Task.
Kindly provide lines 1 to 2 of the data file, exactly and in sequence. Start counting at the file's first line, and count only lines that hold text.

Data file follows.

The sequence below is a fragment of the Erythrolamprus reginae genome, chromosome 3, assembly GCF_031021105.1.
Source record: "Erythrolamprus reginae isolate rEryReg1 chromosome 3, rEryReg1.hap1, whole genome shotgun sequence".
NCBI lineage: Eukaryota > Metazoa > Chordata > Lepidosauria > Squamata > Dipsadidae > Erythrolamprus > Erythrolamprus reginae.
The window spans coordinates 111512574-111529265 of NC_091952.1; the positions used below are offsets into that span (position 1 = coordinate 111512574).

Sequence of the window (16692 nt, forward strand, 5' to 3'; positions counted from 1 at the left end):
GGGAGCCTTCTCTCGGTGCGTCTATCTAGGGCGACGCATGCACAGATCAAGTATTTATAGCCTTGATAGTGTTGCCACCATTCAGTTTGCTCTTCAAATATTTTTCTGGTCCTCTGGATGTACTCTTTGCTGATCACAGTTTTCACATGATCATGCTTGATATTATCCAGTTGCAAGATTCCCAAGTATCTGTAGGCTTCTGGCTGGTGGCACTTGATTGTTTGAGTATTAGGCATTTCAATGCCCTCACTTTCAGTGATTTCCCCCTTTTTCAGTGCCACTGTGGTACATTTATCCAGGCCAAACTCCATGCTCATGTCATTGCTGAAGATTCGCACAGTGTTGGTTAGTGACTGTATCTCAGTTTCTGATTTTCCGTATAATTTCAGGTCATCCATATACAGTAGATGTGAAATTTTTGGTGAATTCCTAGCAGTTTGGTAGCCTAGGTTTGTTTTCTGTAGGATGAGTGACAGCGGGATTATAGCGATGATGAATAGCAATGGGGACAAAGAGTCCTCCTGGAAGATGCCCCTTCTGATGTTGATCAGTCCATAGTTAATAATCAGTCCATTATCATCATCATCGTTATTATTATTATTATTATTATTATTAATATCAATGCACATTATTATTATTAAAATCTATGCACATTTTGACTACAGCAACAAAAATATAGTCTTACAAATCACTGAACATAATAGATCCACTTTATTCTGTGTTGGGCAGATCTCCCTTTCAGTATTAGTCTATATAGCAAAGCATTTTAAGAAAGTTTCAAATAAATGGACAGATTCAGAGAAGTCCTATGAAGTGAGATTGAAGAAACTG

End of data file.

The sequence below is a fragment of the Erythrolamprus reginae genome, chromosome 3, assembly GCF_031021105.1.
Source record: "Erythrolamprus reginae isolate rEryReg1 chromosome 3, rEryReg1.hap1, whole genome shotgun sequence".